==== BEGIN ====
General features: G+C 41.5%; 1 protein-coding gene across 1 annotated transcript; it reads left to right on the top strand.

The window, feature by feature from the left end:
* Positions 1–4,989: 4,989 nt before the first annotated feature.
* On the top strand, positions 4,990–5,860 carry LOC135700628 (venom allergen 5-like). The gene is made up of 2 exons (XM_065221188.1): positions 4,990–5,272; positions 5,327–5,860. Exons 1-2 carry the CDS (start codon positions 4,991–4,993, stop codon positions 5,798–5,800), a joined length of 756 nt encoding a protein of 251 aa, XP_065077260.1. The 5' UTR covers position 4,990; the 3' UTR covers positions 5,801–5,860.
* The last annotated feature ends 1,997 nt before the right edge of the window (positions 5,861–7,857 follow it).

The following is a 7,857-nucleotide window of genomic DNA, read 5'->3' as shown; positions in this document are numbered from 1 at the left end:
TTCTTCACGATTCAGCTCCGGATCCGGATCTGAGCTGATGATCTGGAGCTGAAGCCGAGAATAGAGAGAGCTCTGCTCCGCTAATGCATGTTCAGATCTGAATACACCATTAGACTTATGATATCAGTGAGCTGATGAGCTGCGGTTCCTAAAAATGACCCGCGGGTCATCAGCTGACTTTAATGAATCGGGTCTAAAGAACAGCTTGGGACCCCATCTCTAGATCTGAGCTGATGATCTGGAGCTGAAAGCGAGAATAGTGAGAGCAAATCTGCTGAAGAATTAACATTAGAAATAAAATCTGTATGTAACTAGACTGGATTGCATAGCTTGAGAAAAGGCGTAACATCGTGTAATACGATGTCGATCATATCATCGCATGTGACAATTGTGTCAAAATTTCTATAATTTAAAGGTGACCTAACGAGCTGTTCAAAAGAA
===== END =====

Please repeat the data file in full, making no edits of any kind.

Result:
General features: G+C 41.5%; 1 protein-coding gene across 1 annotated transcript; it reads left to right on the top strand.

The window, feature by feature from the left end:
* Positions 1–4,989: 4,989 nt before the first annotated feature.
* On the top strand, positions 4,990–5,860 carry LOC135700628 (venom allergen 5-like). The gene is made up of 2 exons (XM_065221188.1): positions 4,990–5,272; positions 5,327–5,860. Exons 1-2 carry the CDS (start codon positions 4,991–4,993, stop codon positions 5,798–5,800), a joined length of 756 nt encoding a protein of 251 aa, XP_065077260.1. The 5' UTR covers position 4,990; the 3' UTR covers positions 5,801–5,860.
* The last annotated feature ends 1,997 nt before the right edge of the window (positions 5,861–7,857 follow it).

The following is a 7,857-nucleotide window of genomic DNA, read 5'->3' as shown; positions in this document are numbered from 1 at the left end:
TTCTTCACGATTCAGCTCCGGATCCGGATCTGAGCTGATGATCTGGAGCTGAAGCCGAGAATAGAGAGAGCTCTGCTCCGCTAATGCATGTTCAGATCTGAATACACCATTAGACTTATGATATCAGTGAGCTGATGAGCTGCGGTTCCTAAAAATGACCCGCGGGTCATCAGCTGACTTTAATGAATCGGGTCTAAAGAACAGCTTGGGACCCCATCTCTAGATCTGAGCTGATGATCTGGAGCTGAAAGCGAGAATAGTGAGAGCAAATCTGCTGAAGAATTAACATTAGAAATAAAATCTGTATGTAACTAGACTGGATTGCATAGCTTGAGAAAAGGCGTAACATCGTGTAATACGATGTCGATCATATCATCGCATGTGACAATTGTGTCAAAATTTCTATAATTTAAAGGTGACCTAACGAGCTGTTCAAAAGAA